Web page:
Landmark study examines honeybee colony losses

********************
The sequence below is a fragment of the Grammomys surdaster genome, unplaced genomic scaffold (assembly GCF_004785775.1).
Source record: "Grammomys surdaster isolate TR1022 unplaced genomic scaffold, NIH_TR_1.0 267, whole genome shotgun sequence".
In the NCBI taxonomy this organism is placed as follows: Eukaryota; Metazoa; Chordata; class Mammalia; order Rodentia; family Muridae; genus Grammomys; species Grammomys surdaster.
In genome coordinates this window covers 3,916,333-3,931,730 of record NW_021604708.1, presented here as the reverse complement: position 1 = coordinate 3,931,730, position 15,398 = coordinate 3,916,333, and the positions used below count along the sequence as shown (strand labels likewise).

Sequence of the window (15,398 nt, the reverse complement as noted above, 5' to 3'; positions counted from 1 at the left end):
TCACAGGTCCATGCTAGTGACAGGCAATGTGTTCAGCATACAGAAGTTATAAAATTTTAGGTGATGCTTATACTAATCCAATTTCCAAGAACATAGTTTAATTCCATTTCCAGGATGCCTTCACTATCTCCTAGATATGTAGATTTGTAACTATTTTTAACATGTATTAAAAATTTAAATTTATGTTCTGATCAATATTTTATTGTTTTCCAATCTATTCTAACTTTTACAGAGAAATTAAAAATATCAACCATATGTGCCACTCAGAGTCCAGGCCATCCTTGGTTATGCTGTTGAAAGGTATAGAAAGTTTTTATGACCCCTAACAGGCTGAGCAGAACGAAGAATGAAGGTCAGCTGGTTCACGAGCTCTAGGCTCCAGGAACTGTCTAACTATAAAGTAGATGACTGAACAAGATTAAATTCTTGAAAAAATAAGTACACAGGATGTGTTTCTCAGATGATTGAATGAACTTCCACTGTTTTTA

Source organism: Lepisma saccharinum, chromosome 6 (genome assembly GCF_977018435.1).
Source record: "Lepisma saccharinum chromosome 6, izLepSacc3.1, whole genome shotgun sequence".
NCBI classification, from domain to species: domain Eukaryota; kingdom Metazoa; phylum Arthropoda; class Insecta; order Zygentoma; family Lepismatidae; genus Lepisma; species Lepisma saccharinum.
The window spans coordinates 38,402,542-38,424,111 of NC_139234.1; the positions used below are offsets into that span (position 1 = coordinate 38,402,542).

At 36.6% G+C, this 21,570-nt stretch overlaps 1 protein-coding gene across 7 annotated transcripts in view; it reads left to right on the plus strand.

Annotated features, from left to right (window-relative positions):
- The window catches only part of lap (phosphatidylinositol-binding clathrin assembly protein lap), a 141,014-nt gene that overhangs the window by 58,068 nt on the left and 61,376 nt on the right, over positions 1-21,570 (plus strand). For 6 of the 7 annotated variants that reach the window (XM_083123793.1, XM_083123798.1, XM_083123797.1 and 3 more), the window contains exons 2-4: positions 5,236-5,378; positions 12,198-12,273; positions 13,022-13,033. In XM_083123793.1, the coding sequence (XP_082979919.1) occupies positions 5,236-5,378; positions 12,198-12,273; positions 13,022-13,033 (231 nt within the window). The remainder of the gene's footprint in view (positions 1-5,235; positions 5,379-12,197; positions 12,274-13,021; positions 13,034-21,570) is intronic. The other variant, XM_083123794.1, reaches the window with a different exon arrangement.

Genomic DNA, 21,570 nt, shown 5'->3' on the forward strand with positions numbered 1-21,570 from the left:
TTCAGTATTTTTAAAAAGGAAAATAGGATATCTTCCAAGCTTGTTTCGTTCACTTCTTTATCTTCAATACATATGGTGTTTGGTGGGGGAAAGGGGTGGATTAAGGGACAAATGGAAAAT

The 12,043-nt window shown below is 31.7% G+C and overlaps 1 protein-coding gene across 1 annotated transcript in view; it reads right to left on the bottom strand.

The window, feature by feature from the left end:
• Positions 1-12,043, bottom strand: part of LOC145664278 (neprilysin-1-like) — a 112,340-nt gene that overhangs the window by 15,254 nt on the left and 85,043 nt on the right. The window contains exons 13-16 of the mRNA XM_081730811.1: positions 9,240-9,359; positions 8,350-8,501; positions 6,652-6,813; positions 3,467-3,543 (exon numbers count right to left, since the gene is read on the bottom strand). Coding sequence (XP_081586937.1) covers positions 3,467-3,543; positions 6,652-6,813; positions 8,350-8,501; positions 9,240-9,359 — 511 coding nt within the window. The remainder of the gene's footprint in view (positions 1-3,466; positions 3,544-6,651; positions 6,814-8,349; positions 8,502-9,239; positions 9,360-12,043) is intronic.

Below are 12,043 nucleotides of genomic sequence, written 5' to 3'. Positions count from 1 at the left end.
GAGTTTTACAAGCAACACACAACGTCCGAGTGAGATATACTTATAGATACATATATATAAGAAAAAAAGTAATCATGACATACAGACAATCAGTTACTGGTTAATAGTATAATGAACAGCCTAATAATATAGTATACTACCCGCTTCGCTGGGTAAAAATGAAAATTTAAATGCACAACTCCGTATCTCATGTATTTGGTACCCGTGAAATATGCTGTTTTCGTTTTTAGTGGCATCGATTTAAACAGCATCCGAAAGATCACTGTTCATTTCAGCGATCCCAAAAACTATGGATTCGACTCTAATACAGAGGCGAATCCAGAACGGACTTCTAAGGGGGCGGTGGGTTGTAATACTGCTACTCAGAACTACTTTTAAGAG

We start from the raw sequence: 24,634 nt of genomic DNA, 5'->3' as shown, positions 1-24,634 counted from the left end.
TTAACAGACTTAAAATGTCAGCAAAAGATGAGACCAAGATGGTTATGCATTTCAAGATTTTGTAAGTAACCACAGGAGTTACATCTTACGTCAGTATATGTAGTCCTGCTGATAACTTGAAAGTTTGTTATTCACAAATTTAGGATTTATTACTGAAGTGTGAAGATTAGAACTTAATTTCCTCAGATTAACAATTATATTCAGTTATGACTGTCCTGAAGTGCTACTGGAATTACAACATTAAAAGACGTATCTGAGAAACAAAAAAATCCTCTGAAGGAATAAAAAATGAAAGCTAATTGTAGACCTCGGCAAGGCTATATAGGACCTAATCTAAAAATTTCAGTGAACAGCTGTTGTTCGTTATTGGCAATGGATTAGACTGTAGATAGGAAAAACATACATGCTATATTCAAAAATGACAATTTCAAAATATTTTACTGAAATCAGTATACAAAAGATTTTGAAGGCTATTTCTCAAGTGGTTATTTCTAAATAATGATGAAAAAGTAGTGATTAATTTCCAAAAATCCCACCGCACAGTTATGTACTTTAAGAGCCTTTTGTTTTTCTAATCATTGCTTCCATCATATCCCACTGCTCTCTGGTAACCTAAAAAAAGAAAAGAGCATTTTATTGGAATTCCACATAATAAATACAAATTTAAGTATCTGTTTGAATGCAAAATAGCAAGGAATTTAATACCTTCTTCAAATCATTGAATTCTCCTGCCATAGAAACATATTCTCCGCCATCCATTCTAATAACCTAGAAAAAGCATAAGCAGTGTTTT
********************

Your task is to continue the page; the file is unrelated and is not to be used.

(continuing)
The EPILOBEE study, produced by the European Union Reference Laboratory for honeybee health (EURL) and co-financed by the European Commission and the participating Member States, is the first project to assess the loss of honeybee colonies across Europe. Following a 2009 European Food Safety Authority project that revealed the weakness of honeybee surveillance systems in the Member States, EPILOBEE sought to address the lack of comparable data at EU level by harmonising the data collection methods. 31,800 colonies in 17 Member States were surveyed between winter 2012 and summer 2013 with regard to the rate of colony mortality. The study found that the mortality of bee colonies was higher than normal in certain countries. In the cold winter of 2012, Belgium suffered the highest colony loss with 33.6%, followed by the UK with 28.8%. Finland’s mortality rate was 23.3%, while 14.1% of colonies in France were lost. However, the situation of colony losses seems to be better than expected. Data is still being analysed and the study is repeated for another year to discern trends. While EPILOBEE lays the groundwork for further research into bee mortality, it does not make a statement about the contribution of solitary risk factors, such as habitat loss, climate, diseases, the context of beekeeping, use of pesticides and others.